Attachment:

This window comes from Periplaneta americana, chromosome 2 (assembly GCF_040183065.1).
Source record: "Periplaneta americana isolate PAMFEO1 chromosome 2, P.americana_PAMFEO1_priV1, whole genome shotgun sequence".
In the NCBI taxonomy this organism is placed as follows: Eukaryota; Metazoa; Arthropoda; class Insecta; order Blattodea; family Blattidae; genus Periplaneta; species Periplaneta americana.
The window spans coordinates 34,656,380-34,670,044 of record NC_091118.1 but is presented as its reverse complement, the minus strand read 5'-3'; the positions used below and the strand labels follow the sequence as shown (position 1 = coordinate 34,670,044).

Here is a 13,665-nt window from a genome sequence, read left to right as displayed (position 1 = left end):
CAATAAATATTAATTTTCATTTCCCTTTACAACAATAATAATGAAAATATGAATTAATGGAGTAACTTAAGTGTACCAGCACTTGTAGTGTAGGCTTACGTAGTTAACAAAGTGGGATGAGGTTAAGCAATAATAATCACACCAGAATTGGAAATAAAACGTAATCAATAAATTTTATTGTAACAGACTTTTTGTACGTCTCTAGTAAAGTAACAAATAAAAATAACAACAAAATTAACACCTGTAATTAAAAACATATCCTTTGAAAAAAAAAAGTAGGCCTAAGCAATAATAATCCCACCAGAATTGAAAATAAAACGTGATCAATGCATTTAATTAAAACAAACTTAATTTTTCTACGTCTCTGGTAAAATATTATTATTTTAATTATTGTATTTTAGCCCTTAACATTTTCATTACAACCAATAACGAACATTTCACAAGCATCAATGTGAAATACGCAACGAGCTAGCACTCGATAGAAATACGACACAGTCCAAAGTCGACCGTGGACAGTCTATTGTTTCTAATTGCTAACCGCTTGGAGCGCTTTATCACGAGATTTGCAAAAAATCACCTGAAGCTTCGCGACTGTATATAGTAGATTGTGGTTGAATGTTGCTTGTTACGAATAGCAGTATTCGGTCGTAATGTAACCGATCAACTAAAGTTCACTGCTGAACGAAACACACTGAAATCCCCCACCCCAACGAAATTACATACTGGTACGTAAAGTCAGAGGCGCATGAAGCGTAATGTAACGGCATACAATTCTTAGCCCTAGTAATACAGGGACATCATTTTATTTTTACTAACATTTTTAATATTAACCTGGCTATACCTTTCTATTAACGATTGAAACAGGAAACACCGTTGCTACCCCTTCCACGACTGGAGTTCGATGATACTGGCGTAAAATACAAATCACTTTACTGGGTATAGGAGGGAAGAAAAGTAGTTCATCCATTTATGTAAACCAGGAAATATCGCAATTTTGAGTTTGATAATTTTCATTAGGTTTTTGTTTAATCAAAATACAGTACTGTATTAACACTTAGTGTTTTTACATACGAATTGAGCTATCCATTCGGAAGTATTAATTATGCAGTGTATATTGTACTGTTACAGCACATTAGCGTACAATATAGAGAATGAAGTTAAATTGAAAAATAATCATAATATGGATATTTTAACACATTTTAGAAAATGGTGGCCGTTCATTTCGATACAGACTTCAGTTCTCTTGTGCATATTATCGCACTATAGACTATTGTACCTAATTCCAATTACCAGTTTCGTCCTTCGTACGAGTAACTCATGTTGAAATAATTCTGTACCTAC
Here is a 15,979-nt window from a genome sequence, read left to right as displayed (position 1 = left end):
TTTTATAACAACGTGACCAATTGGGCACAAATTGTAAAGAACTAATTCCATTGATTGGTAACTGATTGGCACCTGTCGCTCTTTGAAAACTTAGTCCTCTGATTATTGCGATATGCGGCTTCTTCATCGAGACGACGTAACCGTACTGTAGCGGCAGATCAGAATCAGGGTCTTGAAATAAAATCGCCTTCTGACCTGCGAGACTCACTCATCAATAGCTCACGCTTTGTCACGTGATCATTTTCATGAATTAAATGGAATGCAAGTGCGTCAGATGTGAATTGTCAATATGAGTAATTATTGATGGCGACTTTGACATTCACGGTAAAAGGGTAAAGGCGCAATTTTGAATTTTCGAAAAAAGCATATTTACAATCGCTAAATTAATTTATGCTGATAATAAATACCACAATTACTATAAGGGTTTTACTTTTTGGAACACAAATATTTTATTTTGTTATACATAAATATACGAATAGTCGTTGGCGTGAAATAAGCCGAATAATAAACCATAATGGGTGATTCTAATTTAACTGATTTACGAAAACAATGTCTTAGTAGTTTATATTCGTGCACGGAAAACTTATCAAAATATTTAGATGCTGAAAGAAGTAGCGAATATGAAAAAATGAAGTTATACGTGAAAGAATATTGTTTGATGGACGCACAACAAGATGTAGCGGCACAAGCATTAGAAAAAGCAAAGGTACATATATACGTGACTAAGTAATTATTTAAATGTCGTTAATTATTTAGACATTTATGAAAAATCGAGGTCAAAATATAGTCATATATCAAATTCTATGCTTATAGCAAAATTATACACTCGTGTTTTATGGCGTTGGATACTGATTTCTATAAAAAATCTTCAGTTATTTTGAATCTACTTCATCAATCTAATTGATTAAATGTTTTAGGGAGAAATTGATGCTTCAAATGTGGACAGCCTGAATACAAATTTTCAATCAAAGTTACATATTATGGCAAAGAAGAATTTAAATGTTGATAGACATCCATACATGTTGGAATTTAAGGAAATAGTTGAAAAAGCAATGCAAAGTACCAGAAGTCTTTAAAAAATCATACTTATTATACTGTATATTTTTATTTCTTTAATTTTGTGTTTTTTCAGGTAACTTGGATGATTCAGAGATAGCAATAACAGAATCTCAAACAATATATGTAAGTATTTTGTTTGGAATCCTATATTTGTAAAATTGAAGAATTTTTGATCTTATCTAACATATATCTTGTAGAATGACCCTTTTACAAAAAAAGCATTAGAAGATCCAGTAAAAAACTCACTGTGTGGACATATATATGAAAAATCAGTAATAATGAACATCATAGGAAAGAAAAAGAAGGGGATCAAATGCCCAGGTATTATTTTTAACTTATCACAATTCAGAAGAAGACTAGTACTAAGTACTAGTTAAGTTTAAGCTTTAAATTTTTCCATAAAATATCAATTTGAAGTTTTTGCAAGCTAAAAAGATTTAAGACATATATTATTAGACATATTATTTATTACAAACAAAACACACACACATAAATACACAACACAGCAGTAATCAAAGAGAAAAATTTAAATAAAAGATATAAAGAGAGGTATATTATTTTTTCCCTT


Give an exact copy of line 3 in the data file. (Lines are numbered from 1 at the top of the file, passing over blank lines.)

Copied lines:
In the NCBI taxonomy this organism is placed as follows: Eukaryota; Metazoa; Arthropoda; class Insecta; order Blattodea; family Blattidae; genus Periplaneta; species Periplaneta americana.